How about older workers? Are they just exempt now from discrimination laws even though age discrimination is so rampant in the United States it's institutionalized (which is horrific!).

I agree with what you are saying, a book which throws up ones hands as if all of the policy and legislation did not cause our current malaise and somehow it's just technology that is some sort of force beyond reason is also stuck in some antiquated model (Productivity model to be exact) where global labor arbitrage, different economies, differing PPP are just ignored.

Agreed, Mr. Oak. It was

Agreed, Mr. Oak. It was very disturbing to me to see a recent Secretary of Labor betray such an astonishing ignorance about our current labor market, while complacently advancing policy suggestions based on that ignorance. Sometimes the veil drops on just how out of touch these people are.

(Btw guys, I am of sound mind and body, understand case, and have no known reading or typing disabilties, but your captcha is ridiculous. Most of the times I've tried to comment here I've had to throw up my hands in defeat. This is effort #7 for this try - let's see if can figure out what I'm supposed to copy.)


I believe the BLS , U.S. census does not collect more relevant demographics. For example, national origin, guest worker status (they count guest workers in the unemployment stats), illegal status (huge underground economy, day labor, etc.)

On the CAPTCHA, yes it sucks but it is one of the best spam defenses.

To bypass CAPTCHA see upper right hand corner, create an account and all freaky letters go away and you don't have to deal with it.

The site is being worked on for a major upgrade. Many sites do not allow anonymous comments due to security/spam problems. I think that's ridiculous for many people just want to comment on one thing they saw but I'll note your complaint in the upgrade notes.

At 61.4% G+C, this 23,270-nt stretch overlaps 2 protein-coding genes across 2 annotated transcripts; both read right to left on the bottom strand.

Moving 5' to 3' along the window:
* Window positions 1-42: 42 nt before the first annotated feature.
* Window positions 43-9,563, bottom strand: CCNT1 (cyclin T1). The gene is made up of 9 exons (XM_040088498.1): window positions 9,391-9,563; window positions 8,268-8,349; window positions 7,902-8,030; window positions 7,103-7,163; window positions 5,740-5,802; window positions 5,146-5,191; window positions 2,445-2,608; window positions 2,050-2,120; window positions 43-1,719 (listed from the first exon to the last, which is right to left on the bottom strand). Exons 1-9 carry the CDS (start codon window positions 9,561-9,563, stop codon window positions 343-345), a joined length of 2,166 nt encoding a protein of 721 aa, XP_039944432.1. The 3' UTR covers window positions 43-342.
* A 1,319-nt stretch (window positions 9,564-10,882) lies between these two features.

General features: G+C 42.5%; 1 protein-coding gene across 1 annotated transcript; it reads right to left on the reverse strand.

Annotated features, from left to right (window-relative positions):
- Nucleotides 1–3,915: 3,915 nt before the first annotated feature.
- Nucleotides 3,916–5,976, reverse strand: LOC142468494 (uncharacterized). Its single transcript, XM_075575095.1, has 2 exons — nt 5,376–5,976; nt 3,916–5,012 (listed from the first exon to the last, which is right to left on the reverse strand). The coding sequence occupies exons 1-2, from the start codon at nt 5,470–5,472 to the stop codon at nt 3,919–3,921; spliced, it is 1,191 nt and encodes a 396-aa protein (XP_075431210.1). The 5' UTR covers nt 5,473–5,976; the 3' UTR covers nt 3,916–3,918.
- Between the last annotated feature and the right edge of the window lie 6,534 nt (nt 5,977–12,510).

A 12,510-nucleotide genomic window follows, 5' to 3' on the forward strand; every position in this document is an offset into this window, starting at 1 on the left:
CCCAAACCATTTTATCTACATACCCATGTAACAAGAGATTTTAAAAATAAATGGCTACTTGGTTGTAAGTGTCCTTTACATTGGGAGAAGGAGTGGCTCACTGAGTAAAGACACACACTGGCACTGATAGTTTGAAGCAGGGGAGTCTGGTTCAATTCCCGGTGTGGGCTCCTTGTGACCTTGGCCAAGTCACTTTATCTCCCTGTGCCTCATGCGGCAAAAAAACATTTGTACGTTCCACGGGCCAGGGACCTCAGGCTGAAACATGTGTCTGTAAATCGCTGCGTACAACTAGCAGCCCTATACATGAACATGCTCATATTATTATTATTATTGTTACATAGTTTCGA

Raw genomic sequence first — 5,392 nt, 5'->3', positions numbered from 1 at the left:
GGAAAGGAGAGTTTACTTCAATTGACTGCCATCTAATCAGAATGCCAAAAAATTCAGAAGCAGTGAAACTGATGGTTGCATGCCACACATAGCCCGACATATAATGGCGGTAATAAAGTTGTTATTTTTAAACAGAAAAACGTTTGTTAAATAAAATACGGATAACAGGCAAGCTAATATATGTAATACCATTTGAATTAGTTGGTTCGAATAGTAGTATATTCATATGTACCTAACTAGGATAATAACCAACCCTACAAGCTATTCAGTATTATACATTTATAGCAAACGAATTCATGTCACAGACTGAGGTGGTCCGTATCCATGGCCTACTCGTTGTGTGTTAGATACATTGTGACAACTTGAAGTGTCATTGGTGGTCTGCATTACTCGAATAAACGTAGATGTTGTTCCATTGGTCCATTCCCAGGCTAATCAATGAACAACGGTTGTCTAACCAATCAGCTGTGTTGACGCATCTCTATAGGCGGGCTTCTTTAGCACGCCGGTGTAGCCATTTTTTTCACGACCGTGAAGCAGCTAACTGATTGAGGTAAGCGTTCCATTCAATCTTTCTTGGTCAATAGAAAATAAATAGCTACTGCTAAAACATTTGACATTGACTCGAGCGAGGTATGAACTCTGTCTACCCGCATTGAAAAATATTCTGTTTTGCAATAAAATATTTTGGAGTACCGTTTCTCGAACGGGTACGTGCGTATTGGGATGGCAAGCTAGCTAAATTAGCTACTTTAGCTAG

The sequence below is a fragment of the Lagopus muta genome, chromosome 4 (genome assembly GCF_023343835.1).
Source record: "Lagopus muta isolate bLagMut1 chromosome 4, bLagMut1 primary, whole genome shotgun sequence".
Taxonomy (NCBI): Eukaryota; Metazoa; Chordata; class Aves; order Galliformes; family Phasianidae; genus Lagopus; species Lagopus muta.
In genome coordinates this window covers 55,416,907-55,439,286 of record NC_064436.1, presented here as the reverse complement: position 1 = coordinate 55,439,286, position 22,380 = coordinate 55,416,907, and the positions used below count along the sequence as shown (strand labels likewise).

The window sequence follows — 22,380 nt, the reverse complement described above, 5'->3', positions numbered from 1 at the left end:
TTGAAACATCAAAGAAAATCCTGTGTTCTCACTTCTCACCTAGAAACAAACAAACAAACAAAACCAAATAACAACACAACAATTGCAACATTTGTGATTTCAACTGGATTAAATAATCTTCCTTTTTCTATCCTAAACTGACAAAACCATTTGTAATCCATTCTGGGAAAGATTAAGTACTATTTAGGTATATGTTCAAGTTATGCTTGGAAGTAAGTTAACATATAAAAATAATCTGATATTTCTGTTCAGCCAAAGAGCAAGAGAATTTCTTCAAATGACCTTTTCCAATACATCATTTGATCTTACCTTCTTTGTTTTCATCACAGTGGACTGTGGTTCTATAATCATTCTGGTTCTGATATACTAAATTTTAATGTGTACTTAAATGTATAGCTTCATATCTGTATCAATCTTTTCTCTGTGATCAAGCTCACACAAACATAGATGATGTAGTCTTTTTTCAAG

I am confused now.... Reich a member of the slave owner's propaganda machine as I have long believed?

Or is he a 'Hero of the Underclass'?

Maybe he's just brain damaged as happens all too often in D.C.

The clips I've seen of him talking do not show someone who 'gets it...'

Will have to start paying more attention.

'When you see a rattlesnake poised to strike, you do not wait until he has struck to crush him.'

The verdict is in....

... after viewing this clip I submit that Reich is an idiot totally out of touch with reality.

I am in construction, have been for 35 years, and there is NO work. NONE...nadda...bupkis....

And the street corners near every building supply are filled with literally hundreds of our Hispanic brethren who will work for $10.00 and hour as compared to what a skilled worker, OF WHATEVER COLOR, should get.

Well you get the picture.

And it's been this way for years.....

Now what the ReichIdiot is saying may be true, folks making no money should get help, but he is saying it the wrong way. The Rethugs love this kind of Dem stupidity and misstatement.

I think he should go....

....and soon.

America doesn't need someone as just plain dumb as this guy is about the social realities.

It ain't 1965 no more Mr. Reich.

'When you see a rattlesnake poised to strike, you do not wait until he has struck to crush him.'

eh, pobody's nerfect

is my take. I think I know what he was trying to say and yes I agree, this tape is outrageous and he royally screwed the pooch and is probably significantly out of touch. But I also think he got Obama fever during the primary and there too abandoned objective policy analysis.

I think he was trying to point out there is serious economic injustice in this country....which is true and he was trying to say distribution of projects to address that might be in order...although I think pickin some special interest groups is a mistake because the people who need the most help do not have well paid lobbyist to scream and shout for them in D.C....most notable the entire U.S. middle class.

On the other hand, his talks on income/wealth inequality and other things are well cited, thought out...

So, I think he should realize his error on this one and get economically serious but not throw out the baby with the bathwater.

I hear you...

...but when will the folks on the Obama team take to the public square and start telling it like it is in a comprehensive and understandable way?

The public's perception is being warped by the Republican lies on the CBO report, bloviating about the deficit, being 'locked out of the process...' and what do we get from the Obama team?